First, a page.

For a great eye-opener on the value of virtual real estate, see Julian Dibbell's The Unreal Estate Boom. I predict that within a decade, real-world lawyers will regularly be paid to draw up leases and other transactions for virtual real estate. Second Life is already seeing enormous economic activity (including speculation, subleases, and professonal subdivision and construction) around its land system.
The Sims Online example I am thinking of involves a regular problem of hostile takeovers of virtual real estate by unscrupulous players. They trick others into making them joint owners, and then use their software-granted powers to make enormous changes and to kick the original owners out. Joint ownership systems are not easy to make work in real-life law; making them work with software is even harder.
Nuisance is another perennial issue in land law. It's not clear that it's even capable of good doctrinal elaboration. Each generation's sense of noxious uses is different. Nuisance issues also regularly crop up in virtual worlds. Second Life had issues with dueling political displays directly opposite each other. A Tale in the Desert saw one player post signs that others considered highly offensive. The developers took the interesting response of introducing a voting system. If enough other people flagged a structure for removal, the software would remove it. (By way of comparison, the constitutionality of such systems in the real world is ambiguous and fact-sensitive.)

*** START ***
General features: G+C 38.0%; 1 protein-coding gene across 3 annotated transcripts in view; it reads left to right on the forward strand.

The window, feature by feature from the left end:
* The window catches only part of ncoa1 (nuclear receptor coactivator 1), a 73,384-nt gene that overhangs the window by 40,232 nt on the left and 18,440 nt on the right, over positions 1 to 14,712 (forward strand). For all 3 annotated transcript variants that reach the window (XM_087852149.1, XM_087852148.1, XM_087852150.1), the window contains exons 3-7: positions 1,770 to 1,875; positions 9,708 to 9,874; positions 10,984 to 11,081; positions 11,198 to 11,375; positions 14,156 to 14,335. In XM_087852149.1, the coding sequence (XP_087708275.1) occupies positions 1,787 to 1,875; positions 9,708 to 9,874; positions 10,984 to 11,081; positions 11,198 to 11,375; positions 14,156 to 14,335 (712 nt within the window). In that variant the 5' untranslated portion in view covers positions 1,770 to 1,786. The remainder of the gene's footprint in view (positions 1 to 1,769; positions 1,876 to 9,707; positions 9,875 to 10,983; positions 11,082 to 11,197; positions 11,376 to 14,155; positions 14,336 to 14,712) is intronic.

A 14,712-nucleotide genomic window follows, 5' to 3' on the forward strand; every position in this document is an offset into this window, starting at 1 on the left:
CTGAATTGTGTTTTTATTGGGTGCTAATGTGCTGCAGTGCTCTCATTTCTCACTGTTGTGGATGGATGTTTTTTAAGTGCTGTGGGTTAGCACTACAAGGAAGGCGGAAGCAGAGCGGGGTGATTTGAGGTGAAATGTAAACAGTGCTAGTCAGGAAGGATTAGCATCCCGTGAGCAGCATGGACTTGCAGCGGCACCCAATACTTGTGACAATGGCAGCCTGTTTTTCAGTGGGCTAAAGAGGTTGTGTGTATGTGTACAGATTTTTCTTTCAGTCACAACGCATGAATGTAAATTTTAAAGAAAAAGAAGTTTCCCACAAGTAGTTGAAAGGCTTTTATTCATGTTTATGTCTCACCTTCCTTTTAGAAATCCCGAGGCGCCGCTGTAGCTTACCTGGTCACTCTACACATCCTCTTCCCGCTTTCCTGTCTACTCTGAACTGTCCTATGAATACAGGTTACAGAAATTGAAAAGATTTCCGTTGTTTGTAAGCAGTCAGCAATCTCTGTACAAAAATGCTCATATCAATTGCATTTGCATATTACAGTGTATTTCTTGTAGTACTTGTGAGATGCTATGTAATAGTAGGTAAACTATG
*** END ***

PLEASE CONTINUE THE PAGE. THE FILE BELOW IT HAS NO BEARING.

A group is an institution that systematically generates conflicts it itself is incapable of resolving.
Virtual worlds matter a lot to players. Conflicts among the players are inevitable. Sooner or later, these conflicts will spill over. Real-life lawyers are going to be among the first responders summoned to the scene. To sort out the mess, you'll need to know what's really going on inside virtual worlds. You shouldn't underestimate the power of players and designers to sort out some messes by themselves. To know which messes they can handle on their own, you'll again need to know what's really going on inside virtual worlds.
Thus, my closing message to this audience of lawyers. Pay close attention to virtual worlds. It'll be good for the players and designers to have thoughtful legal help available. It'll be good for virtual worlds to have real-life law working with them, not against them. And it'll be good for you as lawyers to understand the nature of the problems you'll be dealing with.